Popular Culture's Subserviance To High Culture

816 words - 3 pages

Popular Culture's Subserviance to High Culture

For about a century, Western Culture has really been divided into two cultures, the traditional type of 'high culture' and a 'mass culture' manufactured wholesale for the market.
High culture is the arts that require some form of intellect to comprehend, so therefore can only reach a tiny segment of the population, whilst levelling accusations of elitism. High culture includes ballet; the forms of operas, operettas and symphonies; types of film; certain novels; theatre and plays.
Mass or popular culture is derived from high culture, so for every item in high culture, there is a corresponding item of lesser importance in popular culture. Forms of popular culture include television, comics and magazines, pop music and the cinema.
It is acknowledged that mass culture is to some extent a continuation of the old Folk Art that grew through the Industrial Revolution as the culture of the common people. The notifiable dissimilarity is its own spontaneity and ability to satisfy the needs of the people, without the benefit of high culture.
To satisfy the popular taste, as Robert Burns's poetry did, and to exploit tastes, in the manner of massive industries like Hollywood does, are very different indeed; folk art was a separate institution, created by and for the people; wheras businessmen's only interest in the cultural field is to produce profit- and even to maintain their class rule fabricate Mass culture.
It is accepted that mass culture began as, and to some extent still is, a cancerous growth on high culture, as shown when Clement Greenburg stated, 'Kitsch (German term for mass culture) takes advantage of. Fully matured cultural tradition, extracting its riches and putting nothing back'. Constantly evolving, kitsch reduces so far away from high culture as to appear quite disconnected from it.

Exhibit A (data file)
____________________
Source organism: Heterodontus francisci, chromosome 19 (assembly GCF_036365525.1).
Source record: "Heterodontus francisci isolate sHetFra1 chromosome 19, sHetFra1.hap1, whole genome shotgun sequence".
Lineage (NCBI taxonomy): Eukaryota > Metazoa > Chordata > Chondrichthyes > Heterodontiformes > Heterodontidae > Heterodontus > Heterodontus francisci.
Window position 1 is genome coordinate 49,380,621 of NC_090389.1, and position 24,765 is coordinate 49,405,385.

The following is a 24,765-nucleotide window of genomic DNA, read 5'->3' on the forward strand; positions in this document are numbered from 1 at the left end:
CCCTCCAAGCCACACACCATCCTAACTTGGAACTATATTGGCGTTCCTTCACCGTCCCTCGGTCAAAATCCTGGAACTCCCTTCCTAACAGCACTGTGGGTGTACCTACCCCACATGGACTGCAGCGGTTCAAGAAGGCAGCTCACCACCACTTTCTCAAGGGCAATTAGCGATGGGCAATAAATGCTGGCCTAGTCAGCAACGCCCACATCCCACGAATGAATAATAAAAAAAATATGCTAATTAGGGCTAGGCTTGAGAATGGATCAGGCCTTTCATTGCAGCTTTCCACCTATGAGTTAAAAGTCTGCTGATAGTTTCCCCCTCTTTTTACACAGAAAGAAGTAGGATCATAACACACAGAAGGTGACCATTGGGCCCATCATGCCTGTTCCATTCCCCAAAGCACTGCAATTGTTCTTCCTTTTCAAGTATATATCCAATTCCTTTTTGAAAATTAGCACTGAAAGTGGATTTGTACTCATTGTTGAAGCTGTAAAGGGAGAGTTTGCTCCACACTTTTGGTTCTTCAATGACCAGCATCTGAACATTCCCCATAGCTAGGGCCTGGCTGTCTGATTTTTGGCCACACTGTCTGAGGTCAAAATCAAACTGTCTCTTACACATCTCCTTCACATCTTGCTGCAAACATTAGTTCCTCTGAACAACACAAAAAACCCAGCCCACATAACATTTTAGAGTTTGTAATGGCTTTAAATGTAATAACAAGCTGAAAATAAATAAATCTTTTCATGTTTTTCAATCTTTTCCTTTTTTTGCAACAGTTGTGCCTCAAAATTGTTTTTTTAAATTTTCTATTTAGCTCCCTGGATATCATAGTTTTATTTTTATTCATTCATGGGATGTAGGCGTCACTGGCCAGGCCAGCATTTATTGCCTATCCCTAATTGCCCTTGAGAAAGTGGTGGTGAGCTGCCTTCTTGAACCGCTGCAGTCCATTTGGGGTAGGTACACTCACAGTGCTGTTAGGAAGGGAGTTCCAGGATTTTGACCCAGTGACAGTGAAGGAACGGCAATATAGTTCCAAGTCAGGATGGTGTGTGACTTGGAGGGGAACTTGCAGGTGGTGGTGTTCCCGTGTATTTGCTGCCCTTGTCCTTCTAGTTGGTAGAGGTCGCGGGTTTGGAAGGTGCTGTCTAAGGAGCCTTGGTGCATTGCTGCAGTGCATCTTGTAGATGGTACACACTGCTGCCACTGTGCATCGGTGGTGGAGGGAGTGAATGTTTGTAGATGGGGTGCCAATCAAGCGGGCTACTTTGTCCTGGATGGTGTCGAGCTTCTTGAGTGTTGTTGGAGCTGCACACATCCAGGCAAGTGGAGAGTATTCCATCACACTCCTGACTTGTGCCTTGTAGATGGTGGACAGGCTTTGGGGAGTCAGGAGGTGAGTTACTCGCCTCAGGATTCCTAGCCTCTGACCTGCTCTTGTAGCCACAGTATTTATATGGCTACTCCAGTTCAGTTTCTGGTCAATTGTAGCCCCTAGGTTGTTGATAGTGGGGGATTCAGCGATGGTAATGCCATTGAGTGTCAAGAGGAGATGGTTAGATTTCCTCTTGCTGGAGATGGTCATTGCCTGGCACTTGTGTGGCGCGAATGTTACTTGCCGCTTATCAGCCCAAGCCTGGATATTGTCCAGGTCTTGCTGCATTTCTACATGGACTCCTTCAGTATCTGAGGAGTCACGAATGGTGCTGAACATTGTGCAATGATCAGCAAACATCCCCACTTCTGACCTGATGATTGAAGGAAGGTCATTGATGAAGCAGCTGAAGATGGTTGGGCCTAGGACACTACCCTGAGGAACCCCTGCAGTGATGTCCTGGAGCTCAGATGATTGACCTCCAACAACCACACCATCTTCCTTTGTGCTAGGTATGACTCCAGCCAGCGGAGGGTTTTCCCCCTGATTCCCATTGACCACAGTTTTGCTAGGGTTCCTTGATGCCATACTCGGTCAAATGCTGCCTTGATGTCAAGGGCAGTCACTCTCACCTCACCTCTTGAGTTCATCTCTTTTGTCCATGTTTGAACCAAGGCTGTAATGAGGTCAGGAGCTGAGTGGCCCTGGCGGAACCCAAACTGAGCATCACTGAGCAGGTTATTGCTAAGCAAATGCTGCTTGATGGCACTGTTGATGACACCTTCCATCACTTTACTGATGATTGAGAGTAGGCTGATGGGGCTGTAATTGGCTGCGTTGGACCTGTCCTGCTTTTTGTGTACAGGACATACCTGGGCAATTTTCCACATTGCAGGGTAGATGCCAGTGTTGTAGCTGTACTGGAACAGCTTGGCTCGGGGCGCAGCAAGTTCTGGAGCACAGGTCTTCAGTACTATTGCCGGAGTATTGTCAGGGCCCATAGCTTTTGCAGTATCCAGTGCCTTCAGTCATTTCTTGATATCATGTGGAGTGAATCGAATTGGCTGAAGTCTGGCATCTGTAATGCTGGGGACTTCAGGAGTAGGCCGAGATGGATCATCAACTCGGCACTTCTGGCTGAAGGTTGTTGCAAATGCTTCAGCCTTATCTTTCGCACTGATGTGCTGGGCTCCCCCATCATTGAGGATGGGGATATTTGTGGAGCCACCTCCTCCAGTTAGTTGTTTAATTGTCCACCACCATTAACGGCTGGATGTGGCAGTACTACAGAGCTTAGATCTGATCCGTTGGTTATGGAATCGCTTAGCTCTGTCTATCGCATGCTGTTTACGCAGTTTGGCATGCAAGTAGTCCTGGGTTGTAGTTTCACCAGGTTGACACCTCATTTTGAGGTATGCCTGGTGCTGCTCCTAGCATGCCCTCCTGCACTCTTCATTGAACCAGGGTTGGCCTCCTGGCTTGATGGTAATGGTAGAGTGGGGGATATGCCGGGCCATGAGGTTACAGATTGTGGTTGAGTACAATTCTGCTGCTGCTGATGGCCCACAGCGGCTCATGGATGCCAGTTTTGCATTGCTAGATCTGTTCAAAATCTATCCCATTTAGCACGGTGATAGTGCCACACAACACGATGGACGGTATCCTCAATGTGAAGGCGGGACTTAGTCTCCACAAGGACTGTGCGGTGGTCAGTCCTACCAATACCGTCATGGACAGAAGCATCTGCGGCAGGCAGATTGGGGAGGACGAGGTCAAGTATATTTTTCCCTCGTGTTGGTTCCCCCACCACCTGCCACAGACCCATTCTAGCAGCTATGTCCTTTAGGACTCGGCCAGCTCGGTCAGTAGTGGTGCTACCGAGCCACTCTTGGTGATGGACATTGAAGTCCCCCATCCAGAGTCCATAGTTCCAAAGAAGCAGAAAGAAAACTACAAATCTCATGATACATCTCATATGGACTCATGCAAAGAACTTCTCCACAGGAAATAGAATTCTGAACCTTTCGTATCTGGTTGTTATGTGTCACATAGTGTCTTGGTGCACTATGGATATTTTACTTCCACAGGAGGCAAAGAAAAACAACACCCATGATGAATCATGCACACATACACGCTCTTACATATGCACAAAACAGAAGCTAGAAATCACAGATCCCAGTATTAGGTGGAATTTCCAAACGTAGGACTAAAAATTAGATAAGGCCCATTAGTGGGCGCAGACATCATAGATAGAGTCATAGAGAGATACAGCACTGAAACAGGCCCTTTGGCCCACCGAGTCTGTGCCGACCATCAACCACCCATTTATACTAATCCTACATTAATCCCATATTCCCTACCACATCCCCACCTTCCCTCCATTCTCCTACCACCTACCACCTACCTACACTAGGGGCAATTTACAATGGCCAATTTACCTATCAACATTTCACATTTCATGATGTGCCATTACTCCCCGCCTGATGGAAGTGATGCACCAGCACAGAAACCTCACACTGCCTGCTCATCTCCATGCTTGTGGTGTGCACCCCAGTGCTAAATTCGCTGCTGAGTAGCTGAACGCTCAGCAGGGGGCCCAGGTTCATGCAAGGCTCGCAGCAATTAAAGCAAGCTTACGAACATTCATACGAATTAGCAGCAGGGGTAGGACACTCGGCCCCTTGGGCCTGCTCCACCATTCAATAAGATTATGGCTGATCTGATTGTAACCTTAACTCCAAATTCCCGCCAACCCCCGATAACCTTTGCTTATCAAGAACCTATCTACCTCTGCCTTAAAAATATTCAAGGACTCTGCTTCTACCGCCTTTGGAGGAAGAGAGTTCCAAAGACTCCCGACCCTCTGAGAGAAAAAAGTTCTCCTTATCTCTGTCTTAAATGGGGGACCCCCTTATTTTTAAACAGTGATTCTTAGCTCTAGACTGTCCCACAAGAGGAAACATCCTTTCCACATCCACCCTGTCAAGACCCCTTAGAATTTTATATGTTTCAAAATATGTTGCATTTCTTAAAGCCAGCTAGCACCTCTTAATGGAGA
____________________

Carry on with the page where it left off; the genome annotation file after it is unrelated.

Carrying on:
Mass culture is imposed from above, as Karl Marx recognised, onto the passive susceptibility of the ignorant masses, to which decisions lie between consumption or no consumption. It is therefore, the 'Lords of kitsch' that are the sole beneficiaries; mass culture integrates the masses in a form of debased high culture.
This lack of control proves the power of the mass culture businessman, shown when during the 1929 depression, when capitalism was in chaos, focus was turned from the 'idols of production' to the 'idols of consumption' such as Hollywood movie stars, creating a 'dreamlikeworld', a marketing heaven, for the masses to aspire to.
Mass culture can therefore never be...

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